Streams

Senate Takes Aim at De Blasio's Power Over Charters

Thursday, March 13, 2014 - 07:48 PM

Supporters of Success Academy Charter Schools (Chelsia Rose Marcius)

While Albany lawmakers appear to have coalesced around a deal for expanding pre-kindergarten, the next education fight is emerging around how far they will go to protect charter schools. In a dig at Mayor Bill de Blasio, Governor Andrew Cuomo and Senate majority leaders are taking steps to give more help to charter schools in the state budget, a move Assembly Speaker Sheldon Silver strongly opposes.

Senate leaders Dean Skelos and Jeffrey Klein inserted language in their budget resolution that would specifically prevent Mayor de Blasio from acting on his plan to charge rent to charters, by requiring districts to let charters use public school buildings without any cost. The resolution would also essentially undo de Blasio's decision to block three charter schools from opening in the fall.

In addition, the Senate resolution would provide building aid to charters for the first time. The privately managed schools currently receive only operating aid, or tuition, on a per-pupil basis. That tuition aid would also rise in the Senate's resolution. And New York City would have to to provide additional aid to charters that are co-located in district school buildings if they lose any space.

Governor Cuomo did not address the specifics of the Senate majority's proposals. But he signaled his willingness to go to bat for charters.

"My position is going to be, yes they should continue and their continuation should be protected," Cuomo told Susan Arbetter Thursday during an appearance on public radio's "The Capitol Pressroom."

He also predicted, "The discussion on the charter schools is going to be powerful and is probably going to be one of the more controversial and complex matters that we wind up dealing with in the budget."

Cuomo spoke at a pro-charter school rally in Albany last week, and has received campaign donations from the sector. The Democrat-led Assembly is less friendly to charters, and is considered an ally of the teachers union — a fierce critic of the privately-run public schools.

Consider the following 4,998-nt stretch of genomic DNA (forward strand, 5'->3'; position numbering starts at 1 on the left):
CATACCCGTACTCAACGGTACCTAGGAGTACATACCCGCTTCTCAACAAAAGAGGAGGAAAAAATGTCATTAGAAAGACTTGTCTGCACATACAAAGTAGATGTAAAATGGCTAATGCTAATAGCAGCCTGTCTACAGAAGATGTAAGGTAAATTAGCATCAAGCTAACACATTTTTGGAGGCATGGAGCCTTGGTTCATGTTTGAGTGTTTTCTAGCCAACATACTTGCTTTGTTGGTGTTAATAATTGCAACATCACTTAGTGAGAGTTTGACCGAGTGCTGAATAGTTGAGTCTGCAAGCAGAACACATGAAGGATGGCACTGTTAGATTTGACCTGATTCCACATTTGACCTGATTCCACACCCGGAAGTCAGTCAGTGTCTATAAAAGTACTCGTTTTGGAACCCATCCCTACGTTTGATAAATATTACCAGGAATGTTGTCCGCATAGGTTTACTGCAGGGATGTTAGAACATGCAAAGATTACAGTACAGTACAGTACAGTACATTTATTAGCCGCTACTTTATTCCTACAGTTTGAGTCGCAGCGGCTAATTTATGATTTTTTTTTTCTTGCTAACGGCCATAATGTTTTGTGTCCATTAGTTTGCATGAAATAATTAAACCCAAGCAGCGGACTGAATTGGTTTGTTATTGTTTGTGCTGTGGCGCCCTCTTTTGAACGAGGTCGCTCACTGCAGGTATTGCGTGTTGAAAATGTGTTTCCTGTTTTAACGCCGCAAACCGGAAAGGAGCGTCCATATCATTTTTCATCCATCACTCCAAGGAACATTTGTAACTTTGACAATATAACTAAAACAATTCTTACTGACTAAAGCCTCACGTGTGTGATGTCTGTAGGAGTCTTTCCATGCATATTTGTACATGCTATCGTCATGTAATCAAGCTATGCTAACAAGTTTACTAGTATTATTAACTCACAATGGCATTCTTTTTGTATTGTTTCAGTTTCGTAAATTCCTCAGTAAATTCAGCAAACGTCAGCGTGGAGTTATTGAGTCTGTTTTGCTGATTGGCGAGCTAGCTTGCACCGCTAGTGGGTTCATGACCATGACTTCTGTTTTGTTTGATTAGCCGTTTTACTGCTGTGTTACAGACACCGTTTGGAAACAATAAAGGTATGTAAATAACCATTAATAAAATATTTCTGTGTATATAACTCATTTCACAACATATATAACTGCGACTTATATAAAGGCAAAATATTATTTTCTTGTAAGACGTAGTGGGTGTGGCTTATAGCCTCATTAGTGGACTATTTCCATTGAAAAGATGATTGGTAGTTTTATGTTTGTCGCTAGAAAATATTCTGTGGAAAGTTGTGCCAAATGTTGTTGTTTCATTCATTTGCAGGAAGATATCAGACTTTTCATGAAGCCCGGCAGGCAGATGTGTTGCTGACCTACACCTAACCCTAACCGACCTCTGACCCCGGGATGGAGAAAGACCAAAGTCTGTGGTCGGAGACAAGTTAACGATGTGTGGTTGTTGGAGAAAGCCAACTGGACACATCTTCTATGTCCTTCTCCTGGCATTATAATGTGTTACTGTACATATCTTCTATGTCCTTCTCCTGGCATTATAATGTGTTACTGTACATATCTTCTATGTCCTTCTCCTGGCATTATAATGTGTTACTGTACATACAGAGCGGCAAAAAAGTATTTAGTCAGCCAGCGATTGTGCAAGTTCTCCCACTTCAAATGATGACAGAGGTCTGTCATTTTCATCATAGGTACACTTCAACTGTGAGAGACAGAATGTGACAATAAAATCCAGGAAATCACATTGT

Speaker Sheldon Silver strongly stated that he would not go along with the Senate majority's plan.

"I don't see the urgency," he told reporters. He also stood up for de Blasio's right to thwart charter schools from opening if he believes they are inappropriate, noting that the mayor allowed "over 30 co-locations around the city" to proceed this fall, as planned, despite blocking three.

Silver referred to "Wall Street millionaires" who are placing ads to support charter schools and contributing to campaigns, without helping children in overcrowded regular public schools.

A spokesman for Mayor de Blasio, Wiley Norvell, wouldn't comment on the specifics of the pro-charter Senate resolution. But he said, "We strongly support mayoral control."

He also repeated that the mayor sees charter schools as "an important part of the educational lineup, and we're actively working with them."

Charter leaders have suggested their next strategy will be to lobby Assembly members with many constituents whose children attend charter schools.

"We are grateful that Majority Leader Skelos and Co-Majority Leader Klein have joined Governor Cuomo in hearing the pleas of public charter school parents, and have taken meaningful steps to ensure that charter school students have stable homes, just as traditional school students have always had," said James Merriman, C.E.O. of the New York City Charter School Center.

But some community groups said they would schedule a rally Friday outside the governor's Midtown office. "This is a clear Quid Pro Cuomo with charter school lobbyists who are bankrolling the Governor's re-election campaign," said Zakiyah Ansari, Advocacy Director of the Alliance for Quality Education.

Tags:

Leave a Comment

Email addresses are required but never displayed.

Get the WNYC Morning Brief in your inbox.
We'll send you our top 5 stories every day, plus breaking news and weather.

Sponsored